Edinburgh trio Young Fathers, supported by a relentless, driving rhythm section, have been touring heavily throughout 2018, and resumed last Autumn to continue promoting their latest album, Cocoa Sugar.
Exhibiting commendable stagecraft they delivered an incredible one-off show at Brixton Academy, embracing an elusive and often unsettling blend between hip-hop, pop, industrial and electronic music. The dynamic was enhanced by lighting versatility provided exclusively by GLP in the form of 30 hybrid JDC1 LED strobe/wash fixtures and 48 of the impression X4 Bar 20 wavers / cyc lights, all supplied by Christie Lites.
Once again the vendors joined forces with the creative team of Phil Kaikoura and Andrés ‘Argy’ Atkinson, a partnership which according to the equipment vendors’ account manager, Roy Hunt, they enjoy working with immensely.
This was the band’s first full production tour which sent Kaikoura and Atkinson into pre-viz at the latter’s HQ, using WYSIWYG. While Kaikoura was responsible for the overall design concept, the two men co-designed the lighting, and while Atkinson set to work on the programming and time-coding for Young Fathers, Kaikoura turned his attention simultaneously to Mumford & Sons, with whom he was touring.
Drawing its inspiration from the band’s iconic Roundhouse show in March, with its massive 24ft x 15ft fast fold screen forming the backdrop, they clad four sides in sail cloth to create a cubic, forced perspective concept, in which the three members themselves performed on the stage apron. It was an ingenious distillation.
Explained Phil: “The key was to create stark contrasts which was why we chose a set based on plain sails and big surfaces. The 4-sided cube was based on distilled version of the big surfaces we used at the Roundhouse. The stage feel begins in a theatrical form behind the pros arch, but we decided to force the whole show downstage and for the three members only to be on the apron.”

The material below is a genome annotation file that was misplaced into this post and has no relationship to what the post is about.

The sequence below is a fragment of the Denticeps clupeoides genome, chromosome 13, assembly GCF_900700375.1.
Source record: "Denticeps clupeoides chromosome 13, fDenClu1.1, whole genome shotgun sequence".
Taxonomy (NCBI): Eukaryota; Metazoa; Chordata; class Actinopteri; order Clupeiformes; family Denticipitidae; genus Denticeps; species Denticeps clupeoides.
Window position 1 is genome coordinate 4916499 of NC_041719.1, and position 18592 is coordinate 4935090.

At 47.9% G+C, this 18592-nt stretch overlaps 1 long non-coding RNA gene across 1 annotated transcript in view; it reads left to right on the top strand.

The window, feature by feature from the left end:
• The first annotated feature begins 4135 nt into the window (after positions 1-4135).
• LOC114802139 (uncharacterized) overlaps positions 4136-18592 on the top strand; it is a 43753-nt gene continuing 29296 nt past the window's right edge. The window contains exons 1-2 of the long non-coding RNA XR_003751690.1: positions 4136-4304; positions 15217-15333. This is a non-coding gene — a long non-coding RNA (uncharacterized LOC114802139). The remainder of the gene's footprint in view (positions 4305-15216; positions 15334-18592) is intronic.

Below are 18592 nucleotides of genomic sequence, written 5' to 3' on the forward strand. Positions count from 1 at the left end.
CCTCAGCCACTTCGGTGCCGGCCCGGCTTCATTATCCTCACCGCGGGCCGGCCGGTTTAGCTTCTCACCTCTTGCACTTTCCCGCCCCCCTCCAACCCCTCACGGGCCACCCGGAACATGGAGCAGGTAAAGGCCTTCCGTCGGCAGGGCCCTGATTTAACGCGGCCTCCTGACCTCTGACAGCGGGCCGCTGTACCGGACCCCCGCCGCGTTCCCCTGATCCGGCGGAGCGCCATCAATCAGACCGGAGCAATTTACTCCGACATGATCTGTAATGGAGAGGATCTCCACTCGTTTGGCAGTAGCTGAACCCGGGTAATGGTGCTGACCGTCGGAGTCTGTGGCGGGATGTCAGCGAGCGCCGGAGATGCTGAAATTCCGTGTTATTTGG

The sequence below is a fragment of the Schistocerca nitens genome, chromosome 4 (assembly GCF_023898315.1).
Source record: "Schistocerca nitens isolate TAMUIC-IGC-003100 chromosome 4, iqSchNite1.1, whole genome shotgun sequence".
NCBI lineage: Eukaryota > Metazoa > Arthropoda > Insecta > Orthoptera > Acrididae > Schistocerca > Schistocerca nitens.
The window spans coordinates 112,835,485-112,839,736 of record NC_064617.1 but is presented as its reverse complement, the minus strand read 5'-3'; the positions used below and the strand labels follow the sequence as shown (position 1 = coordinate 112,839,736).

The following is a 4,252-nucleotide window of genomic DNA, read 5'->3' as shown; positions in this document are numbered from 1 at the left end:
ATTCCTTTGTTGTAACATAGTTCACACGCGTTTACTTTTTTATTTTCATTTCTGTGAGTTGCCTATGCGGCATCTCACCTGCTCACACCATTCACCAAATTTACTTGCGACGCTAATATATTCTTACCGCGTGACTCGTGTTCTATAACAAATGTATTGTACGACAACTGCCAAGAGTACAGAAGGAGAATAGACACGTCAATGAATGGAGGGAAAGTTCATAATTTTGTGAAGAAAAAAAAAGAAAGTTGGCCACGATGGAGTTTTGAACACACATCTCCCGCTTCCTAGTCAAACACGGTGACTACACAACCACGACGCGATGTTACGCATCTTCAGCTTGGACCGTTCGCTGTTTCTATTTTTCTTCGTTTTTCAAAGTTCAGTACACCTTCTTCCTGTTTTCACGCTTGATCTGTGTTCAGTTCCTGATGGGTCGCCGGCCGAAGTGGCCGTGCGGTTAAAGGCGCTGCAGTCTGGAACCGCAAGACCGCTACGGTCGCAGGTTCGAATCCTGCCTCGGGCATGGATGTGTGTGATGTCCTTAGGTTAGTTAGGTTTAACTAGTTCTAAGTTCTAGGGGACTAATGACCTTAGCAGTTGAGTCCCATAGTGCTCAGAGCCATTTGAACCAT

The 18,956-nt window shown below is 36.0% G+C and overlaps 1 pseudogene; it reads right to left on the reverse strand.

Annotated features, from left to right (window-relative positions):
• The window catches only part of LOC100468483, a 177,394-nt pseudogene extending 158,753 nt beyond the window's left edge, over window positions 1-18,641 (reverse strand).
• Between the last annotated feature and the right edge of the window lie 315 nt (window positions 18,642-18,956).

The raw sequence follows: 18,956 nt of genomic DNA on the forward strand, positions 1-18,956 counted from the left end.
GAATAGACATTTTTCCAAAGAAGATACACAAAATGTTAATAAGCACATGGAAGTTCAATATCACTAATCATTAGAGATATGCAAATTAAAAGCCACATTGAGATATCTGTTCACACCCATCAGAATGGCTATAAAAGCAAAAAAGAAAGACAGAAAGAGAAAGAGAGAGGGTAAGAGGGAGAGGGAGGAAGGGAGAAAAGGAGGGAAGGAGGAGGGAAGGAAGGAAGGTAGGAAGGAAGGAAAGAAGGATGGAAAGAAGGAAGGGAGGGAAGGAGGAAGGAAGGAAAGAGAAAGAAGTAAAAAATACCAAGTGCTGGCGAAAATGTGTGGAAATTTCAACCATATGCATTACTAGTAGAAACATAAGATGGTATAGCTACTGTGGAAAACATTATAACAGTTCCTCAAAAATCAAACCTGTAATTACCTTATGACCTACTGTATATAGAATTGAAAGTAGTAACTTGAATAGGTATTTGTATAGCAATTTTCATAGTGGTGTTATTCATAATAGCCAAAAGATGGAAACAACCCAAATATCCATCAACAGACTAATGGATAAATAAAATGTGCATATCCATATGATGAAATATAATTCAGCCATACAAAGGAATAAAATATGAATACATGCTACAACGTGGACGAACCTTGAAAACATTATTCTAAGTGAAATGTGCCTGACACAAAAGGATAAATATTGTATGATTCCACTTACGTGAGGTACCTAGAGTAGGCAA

They deployed 25 JDC1s projecting behind the screens to create starkness and a forced perspective to add depth to the shallow stage. The band’s manager, James Stanson, inspired by the shadow effect design for David Byrne, prompted Kaikoura to use three further JDC1s downstage to create similar strong shadows.
The JDC1s rear-projecting behind the screens were run in normal 23-channel mode and the three creating the big mono shadow effects, positioned in between the wedges, in high-resolution 68-channel mode. The 48 X4 Bar 20s were assigned equally to the four sides, 11 top and bottom and six for either side.
Argy, who operated the show from a grandMA2 with MA onPC Command Wing and Playback Wing, running nine DMX universes, first fell in love with the GLP portfolio back in the days of the original Impression 90. “Even then it was miles apart from the competition,” he said.
Of the JDC1, he stated: “This is one of the most striking fixtures I have had for a long time — they just deliver so much. I’ve always liked the way the colours fade and the way they interact.
“As a strobe fixture, I think it is superior to conventional xenon strobes because there is no decay. It’s amazingly bright — and it is so versatile. In fact there are many elements I have still not had the luxury of using.”
Phil Kaikoura is equally a fan of GLP’s signature quality. “I love GLP’s LED fixtures,” he said. “They are incredibly well built, well thought out, consistent lighting fixtures with excellent colours and light output, which are the backbone of all my designs.”
Christie Lites have worked with the two lighting designers ever since opening up in the UK, and have been a constant with Young Fathers. The former Mercury Prize winners had previously supported Massive Attack (the two bands share the same management in Marc Picken and James Stanson) in the summer and when the album tour picked up again in America it was also with Christie Lites.
“The rig was flawless,” observed Roy Hunt of the Brixton show. “We are finding both the JDC1 and X4 Bar units are increasingly popular, and while our inventory is large enough to handle almost any request, demand is still growing.”
Argy Atkinson said the show had been given a resounding thumbs-up from both James Stanson and the production manager Nick Lawrie — as well as the 5,000 ecstatic fans. “The whole show was fantastic,” he said. “It couldn’t have gone better.”